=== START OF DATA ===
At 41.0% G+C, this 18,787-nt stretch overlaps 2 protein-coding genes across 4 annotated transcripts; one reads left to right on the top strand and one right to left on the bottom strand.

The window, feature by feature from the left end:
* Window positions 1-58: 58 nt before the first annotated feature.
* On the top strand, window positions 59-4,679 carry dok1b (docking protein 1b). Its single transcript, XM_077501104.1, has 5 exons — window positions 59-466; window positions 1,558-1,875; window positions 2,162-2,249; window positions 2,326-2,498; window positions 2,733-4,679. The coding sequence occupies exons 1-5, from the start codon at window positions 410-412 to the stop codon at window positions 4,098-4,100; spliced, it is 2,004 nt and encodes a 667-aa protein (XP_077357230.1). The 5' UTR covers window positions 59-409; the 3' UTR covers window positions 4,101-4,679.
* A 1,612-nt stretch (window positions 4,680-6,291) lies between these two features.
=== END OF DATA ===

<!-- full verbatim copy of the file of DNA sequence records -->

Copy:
At 41.0% G+C, this 18,787-nt stretch overlaps 2 protein-coding genes across 4 annotated transcripts; one reads left to right on the top strand and one right to left on the bottom strand.

The window, feature by feature from the left end:
* Window positions 1-58: 58 nt before the first annotated feature.
* On the top strand, window positions 59-4,679 carry dok1b (docking protein 1b). Its single transcript, XM_077501104.1, has 5 exons — window positions 59-466; window positions 1,558-1,875; window positions 2,162-2,249; window positions 2,326-2,498; window positions 2,733-4,679. The coding sequence occupies exons 1-5, from the start codon at window positions 410-412 to the stop codon at window positions 4,098-4,100; spliced, it is 2,004 nt and encodes a 667-aa protein (XP_077357230.1). The 5' UTR covers window positions 59-409; the 3' UTR covers window positions 4,101-4,679.
* A 1,612-nt stretch (window positions 4,680-6,291) lies between these two features.